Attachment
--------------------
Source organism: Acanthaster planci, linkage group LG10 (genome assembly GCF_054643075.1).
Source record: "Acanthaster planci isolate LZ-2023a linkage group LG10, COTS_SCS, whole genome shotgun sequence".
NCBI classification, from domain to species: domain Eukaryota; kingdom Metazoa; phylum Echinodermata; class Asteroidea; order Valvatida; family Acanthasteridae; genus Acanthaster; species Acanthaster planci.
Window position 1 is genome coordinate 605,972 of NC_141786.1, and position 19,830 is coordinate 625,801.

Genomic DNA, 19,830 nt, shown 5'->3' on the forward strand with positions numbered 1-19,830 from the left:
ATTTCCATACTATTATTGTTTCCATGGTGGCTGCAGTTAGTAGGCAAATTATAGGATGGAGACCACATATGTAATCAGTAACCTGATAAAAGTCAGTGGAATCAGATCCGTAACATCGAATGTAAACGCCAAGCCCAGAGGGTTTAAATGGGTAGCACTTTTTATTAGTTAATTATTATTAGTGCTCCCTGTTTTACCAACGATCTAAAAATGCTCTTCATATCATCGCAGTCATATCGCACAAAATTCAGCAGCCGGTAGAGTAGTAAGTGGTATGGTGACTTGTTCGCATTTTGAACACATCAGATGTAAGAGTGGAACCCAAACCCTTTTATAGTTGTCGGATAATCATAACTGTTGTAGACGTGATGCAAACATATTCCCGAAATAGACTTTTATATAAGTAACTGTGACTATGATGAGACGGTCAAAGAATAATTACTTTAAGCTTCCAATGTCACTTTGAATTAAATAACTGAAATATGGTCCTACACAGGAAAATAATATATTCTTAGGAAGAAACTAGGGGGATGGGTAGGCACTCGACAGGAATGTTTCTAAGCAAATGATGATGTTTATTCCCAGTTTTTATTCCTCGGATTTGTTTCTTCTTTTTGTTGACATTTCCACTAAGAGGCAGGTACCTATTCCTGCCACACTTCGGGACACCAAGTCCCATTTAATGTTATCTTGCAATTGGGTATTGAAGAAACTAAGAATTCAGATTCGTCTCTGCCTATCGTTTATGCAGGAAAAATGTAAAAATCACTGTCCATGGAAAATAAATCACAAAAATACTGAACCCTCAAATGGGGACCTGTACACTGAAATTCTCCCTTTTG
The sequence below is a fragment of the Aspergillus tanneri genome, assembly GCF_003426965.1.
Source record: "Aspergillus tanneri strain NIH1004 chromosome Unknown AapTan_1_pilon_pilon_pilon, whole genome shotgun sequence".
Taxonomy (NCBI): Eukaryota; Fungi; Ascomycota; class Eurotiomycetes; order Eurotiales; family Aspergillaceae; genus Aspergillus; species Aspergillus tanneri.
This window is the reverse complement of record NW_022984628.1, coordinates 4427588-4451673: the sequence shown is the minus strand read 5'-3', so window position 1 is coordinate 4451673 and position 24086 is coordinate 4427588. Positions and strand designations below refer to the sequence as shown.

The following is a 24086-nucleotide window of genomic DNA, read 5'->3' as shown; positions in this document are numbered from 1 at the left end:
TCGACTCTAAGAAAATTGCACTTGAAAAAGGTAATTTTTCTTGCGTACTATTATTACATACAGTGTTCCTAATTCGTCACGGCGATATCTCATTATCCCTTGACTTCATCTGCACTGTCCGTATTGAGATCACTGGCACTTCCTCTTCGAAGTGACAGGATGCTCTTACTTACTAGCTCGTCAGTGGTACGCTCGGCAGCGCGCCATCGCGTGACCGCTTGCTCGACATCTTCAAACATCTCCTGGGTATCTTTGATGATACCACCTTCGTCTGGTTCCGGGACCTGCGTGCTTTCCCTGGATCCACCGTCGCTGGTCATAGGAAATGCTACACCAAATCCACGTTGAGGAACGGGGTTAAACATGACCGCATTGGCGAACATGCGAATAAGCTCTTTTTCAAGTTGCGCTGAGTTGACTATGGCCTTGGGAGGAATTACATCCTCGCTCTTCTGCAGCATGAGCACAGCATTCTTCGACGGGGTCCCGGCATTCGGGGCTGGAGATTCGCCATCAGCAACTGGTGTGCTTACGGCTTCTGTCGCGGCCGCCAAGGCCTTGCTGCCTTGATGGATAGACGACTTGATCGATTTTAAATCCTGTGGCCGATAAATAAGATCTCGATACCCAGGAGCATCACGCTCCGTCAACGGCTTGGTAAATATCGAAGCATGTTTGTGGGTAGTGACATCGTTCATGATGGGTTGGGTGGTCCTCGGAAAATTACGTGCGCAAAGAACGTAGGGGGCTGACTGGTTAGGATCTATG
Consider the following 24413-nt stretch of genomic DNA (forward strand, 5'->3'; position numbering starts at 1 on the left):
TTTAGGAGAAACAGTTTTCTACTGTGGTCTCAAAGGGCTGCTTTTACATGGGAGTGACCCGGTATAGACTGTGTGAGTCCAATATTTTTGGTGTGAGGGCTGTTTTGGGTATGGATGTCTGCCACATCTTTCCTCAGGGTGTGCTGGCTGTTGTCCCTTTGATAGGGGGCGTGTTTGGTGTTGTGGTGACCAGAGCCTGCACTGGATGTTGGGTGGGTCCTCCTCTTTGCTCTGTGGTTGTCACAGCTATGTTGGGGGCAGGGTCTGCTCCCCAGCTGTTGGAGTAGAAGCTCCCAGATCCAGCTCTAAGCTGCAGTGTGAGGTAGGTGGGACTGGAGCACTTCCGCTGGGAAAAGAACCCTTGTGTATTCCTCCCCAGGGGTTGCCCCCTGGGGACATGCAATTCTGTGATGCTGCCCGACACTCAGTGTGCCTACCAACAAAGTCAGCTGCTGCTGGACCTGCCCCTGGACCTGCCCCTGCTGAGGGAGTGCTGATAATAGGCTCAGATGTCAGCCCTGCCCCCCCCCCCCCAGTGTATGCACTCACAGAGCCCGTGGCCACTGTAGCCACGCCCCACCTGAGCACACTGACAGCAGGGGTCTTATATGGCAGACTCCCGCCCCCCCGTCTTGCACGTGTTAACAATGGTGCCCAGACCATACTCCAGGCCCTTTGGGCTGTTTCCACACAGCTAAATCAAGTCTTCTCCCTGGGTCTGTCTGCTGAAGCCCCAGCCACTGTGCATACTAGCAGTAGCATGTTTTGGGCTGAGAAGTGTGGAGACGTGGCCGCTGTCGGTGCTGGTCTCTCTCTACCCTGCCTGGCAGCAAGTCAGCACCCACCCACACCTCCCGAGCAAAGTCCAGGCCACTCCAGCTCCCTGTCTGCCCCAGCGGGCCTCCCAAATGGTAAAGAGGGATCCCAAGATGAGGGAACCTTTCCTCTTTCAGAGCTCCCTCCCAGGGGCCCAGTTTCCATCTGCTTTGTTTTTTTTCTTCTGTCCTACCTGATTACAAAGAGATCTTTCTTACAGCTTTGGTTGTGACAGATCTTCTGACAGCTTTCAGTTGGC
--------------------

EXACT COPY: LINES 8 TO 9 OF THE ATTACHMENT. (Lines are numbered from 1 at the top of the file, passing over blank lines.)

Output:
Source record: "Aspergillus tanneri strain NIH1004 chromosome Unknown AapTan_1_pilon_pilon_pilon, whole genome shotgun sequence".
Taxonomy (NCBI): Eukaryota; Fungi; Ascomycota; class Eurotiomycetes; order Eurotiales; family Aspergillaceae; genus Aspergillus; species Aspergillus tanneri.